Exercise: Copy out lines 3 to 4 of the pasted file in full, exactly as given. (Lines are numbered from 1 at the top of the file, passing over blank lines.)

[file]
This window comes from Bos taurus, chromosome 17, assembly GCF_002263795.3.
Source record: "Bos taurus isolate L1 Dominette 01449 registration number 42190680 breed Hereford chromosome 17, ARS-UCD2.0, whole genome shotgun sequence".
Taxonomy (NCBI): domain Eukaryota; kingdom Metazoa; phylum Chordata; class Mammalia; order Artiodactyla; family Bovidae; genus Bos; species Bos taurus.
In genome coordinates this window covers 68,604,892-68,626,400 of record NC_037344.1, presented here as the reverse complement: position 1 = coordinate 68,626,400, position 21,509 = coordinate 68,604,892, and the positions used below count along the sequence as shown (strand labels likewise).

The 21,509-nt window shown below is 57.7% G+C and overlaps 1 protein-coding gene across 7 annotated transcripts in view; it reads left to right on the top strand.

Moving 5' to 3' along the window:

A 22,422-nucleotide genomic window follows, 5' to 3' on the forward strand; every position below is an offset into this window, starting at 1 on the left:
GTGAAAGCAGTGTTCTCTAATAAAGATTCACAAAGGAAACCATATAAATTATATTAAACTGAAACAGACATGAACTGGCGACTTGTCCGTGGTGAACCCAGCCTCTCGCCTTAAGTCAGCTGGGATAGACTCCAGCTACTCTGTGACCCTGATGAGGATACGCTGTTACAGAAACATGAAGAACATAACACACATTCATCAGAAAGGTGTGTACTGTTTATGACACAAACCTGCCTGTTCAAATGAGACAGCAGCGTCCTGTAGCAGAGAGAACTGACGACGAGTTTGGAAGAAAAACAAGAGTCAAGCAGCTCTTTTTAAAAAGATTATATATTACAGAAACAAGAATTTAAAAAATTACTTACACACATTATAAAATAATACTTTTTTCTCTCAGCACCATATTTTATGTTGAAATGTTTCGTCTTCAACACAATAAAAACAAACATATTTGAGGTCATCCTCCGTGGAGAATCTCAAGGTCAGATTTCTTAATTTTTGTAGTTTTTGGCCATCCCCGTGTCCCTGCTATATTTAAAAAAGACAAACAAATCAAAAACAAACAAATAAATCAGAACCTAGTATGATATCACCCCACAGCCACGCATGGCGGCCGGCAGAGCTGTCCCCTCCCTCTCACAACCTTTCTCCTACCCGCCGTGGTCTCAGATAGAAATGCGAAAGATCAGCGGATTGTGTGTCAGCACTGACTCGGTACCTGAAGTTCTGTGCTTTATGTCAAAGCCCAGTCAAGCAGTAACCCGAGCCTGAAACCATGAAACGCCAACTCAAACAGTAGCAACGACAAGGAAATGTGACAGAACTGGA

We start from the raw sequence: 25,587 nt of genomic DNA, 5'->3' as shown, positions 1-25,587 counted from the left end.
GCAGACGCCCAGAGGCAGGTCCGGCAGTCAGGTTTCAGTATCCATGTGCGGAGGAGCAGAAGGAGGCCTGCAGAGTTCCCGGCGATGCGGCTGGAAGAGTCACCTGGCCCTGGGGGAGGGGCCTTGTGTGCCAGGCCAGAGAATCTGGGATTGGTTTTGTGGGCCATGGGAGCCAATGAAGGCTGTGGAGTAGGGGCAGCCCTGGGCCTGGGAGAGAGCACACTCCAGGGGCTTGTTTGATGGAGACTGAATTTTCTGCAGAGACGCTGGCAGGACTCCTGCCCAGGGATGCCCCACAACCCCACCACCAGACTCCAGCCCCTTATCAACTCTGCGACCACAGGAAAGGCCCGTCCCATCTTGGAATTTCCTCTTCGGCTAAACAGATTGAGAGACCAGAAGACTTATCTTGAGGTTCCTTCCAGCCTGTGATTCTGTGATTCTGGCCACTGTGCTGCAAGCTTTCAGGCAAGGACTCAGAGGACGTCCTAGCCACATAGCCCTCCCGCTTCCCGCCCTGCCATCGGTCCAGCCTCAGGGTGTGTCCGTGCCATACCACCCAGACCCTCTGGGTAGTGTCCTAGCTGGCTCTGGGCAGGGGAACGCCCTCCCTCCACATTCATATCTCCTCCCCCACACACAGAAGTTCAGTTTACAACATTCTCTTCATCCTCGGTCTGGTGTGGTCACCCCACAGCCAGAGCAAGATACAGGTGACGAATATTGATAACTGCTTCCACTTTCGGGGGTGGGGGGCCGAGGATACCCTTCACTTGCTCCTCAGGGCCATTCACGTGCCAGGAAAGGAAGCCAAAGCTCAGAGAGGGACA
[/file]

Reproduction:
Taxonomy (NCBI): domain Eukaryota; kingdom Metazoa; phylum Chordata; class Mammalia; order Artiodactyla; family Bovidae; genus Bos; species Bos taurus.
In genome coordinates this window covers 68,604,892-68,626,400 of record NC_037344.1, presented here as the reverse complement: position 1 = coordinate 68,626,400, position 21,509 = coordinate 68,604,892, and the positions used below count along the sequence as shown (strand labels likewise).